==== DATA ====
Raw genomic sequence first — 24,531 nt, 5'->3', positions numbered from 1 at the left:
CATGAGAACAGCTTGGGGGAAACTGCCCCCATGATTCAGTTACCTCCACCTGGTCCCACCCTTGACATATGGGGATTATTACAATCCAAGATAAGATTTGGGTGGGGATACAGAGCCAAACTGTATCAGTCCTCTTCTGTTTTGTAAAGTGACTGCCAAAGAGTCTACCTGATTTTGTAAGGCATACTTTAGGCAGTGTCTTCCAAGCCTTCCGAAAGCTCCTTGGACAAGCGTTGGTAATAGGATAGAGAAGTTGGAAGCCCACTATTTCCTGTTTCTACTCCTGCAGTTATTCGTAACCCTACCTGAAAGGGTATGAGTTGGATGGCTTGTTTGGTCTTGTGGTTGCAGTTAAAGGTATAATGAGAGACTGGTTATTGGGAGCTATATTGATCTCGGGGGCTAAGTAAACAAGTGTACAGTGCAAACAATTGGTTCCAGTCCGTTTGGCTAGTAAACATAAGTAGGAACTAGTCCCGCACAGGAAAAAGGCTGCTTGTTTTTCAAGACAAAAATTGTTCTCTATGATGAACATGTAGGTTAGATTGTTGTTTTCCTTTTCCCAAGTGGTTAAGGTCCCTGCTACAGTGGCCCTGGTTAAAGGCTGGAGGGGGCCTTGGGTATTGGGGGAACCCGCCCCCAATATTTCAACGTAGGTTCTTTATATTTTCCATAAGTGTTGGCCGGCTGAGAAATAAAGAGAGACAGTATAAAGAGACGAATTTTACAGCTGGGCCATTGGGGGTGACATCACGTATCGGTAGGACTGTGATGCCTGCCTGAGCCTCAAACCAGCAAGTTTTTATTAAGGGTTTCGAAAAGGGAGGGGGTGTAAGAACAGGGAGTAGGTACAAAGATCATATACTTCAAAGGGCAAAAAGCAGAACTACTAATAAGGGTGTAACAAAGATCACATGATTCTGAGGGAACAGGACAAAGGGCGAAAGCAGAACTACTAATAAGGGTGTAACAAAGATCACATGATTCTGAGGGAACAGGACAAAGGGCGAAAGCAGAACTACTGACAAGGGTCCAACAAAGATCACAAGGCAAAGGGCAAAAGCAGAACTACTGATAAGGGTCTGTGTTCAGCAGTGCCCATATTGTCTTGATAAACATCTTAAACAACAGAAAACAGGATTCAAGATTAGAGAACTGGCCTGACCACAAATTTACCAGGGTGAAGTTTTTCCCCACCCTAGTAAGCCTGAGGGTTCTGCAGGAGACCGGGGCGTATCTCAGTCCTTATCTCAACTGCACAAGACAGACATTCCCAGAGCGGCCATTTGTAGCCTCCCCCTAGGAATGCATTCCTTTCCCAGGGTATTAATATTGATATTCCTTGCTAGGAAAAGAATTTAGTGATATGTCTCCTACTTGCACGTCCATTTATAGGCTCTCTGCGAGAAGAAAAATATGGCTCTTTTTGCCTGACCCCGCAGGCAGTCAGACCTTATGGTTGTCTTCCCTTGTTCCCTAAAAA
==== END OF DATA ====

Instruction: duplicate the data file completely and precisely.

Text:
Raw genomic sequence first — 24,531 nt, 5'->3', positions numbered from 1 at the left:
CATGAGAACAGCTTGGGGGAAACTGCCCCCATGATTCAGTTACCTCCACCTGGTCCCACCCTTGACATATGGGGATTATTACAATCCAAGATAAGATTTGGGTGGGGATACAGAGCCAAACTGTATCAGTCCTCTTCTGTTTTGTAAAGTGACTGCCAAAGAGTCTACCTGATTTTGTAAGGCATACTTTAGGCAGTGTCTTCCAAGCCTTCCGAAAGCTCCTTGGACAAGCGTTGGTAATAGGATAGAGAAGTTGGAAGCCCACTATTTCCTGTTTCTACTCCTGCAGTTATTCGTAACCCTACCTGAAAGGGTATGAGTTGGATGGCTTGTTTGGTCTTGTGGTTGCAGTTAAAGGTATAATGAGAGACTGGTTATTGGGAGCTATATTGATCTCGGGGGCTAAGTAAACAAGTGTACAGTGCAAACAATTGGTTCCAGTCCGTTTGGCTAGTAAACATAAGTAGGAACTAGTCCCGCACAGGAAAAAGGCTGCTTGTTTTTCAAGACAAAAATTGTTCTCTATGATGAACATGTAGGTTAGATTGTTGTTTTCCTTTTCCCAAGTGGTTAAGGTCCCTGCTACAGTGGCCCTGGTTAAAGGCTGGAGGGGGCCTTGGGTATTGGGGGAACCCGCCCCCAATATTTCAACGTAGGTTCTTTATATTTTCCATAAGTGTTGGCCGGCTGAGAAATAAAGAGAGACAGTATAAAGAGACGAATTTTACAGCTGGGCCATTGGGGGTGACATCACGTATCGGTAGGACTGTGATGCCTGCCTGAGCCTCAAACCAGCAAGTTTTTATTAAGGGTTTCGAAAAGGGAGGGGGTGTAAGAACAGGGAGTAGGTACAAAGATCATATACTTCAAAGGGCAAAAAGCAGAACTACTAATAAGGGTGTAACAAAGATCACATGATTCTGAGGGAACAGGACAAAGGGCGAAAGCAGAACTACTAATAAGGGTGTAACAAAGATCACATGATTCTGAGGGAACAGGACAAAGGGCGAAAGCAGAACTACTGACAAGGGTCCAACAAAGATCACAAGGCAAAGGGCAAAAGCAGAACTACTGATAAGGGTCTGTGTTCAGCAGTGCCCATATTGTCTTGATAAACATCTTAAACAACAGAAAACAGGATTCAAGATTAGAGAACTGGCCTGACCACAAATTTACCAGGGTGAAGTTTTTCCCCACCCTAGTAAGCCTGAGGGTTCTGCAGGAGACCGGGGCGTATCTCAGTCCTTATCTCAACTGCACAAGACAGACATTCCCAGAGCGGCCATTTGTAGCCTCCCCCTAGGAATGCATTCCTTTCCCAGGGTATTAATATTGATATTCCTTGCTAGGAAAAGAATTTAGTGATATGTCTCCTACTTGCACGTCCATTTATAGGCTCTCTGCGAGAAGAAAAATATGGCTCTTTTTGCCTGACCCCGCAGGCAGTCAGACCTTATGGTTGTCTTCCCTTGTTCCCTAAAAA